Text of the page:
Something in the Ocean is Eating Great White Sharks. This mystery got the attention of researchers off the Australian Coast who tagged a healthy adult to try and find out which creature is capable of such a monstrous fete.
A black box found washed up on the beach contained information that the specimen indeed maliciously devoured. Other astounding evidence held the key to revealing the identity of this brutal super predator.
The tracking device captured temperature, depth and location for up to four months. The area where the 9 footer was tracked last is used by migrating Great Whites. Data suggests that a far much larger predator with impressive capacity- an estimated 16 feet, weighing over 2 tones- was capable of pulling the same speed and trajectory stunts captured on the device.
A monstrous bully shark. Large, lethal and agile. One to make a quick meal out of a Great White.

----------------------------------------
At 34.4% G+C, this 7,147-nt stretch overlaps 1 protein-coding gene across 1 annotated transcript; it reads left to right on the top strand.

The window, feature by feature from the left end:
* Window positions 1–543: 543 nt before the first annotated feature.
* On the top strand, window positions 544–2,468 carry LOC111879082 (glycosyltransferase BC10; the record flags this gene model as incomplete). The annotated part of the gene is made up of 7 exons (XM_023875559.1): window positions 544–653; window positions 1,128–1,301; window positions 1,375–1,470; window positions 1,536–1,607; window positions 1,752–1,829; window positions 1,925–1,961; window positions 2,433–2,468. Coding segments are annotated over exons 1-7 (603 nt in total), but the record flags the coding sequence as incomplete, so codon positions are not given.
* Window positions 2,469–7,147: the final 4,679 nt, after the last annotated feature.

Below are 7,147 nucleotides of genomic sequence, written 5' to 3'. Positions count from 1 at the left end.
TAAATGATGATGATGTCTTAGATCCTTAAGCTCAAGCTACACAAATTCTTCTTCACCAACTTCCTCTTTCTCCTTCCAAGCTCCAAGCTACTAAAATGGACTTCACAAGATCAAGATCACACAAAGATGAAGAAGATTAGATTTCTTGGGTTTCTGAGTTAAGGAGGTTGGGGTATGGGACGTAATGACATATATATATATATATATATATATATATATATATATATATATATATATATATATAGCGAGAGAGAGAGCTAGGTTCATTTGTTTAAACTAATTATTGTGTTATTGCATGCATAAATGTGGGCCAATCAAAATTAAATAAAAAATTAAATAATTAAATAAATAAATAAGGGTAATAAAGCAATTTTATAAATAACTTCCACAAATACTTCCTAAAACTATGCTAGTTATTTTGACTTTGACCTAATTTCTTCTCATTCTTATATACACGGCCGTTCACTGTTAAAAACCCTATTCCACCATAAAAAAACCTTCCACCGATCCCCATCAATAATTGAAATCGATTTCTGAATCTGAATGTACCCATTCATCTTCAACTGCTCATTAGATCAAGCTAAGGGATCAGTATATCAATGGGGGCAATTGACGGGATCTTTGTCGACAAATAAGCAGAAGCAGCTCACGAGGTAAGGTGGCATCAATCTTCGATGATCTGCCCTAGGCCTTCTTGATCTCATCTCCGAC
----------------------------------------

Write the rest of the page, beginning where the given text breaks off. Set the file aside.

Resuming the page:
Several theories have been formulated to try and get to this astonishing fact. Documentaries suggest that larger sharks prey on smaller sharks all the time. It is known that when smaller sharks sense a larger one nearby, they immediately vacate those parts.
Hunger, territorial disputes or even bullying are valid reasons for these murky depths to change into confrontation zones at an instant.
The search for the ocean's super predator led to the discovery of a colossal cannibal Great White shark. Huge and ferocious to counter even an A-list predator at the slightest provocation. A process intended to catalog these great whites led to an even more astounding case of a super predator that takes up a dominant first place in the hierarchy.
A real life monster revered by its fellow species, one best avoided any day.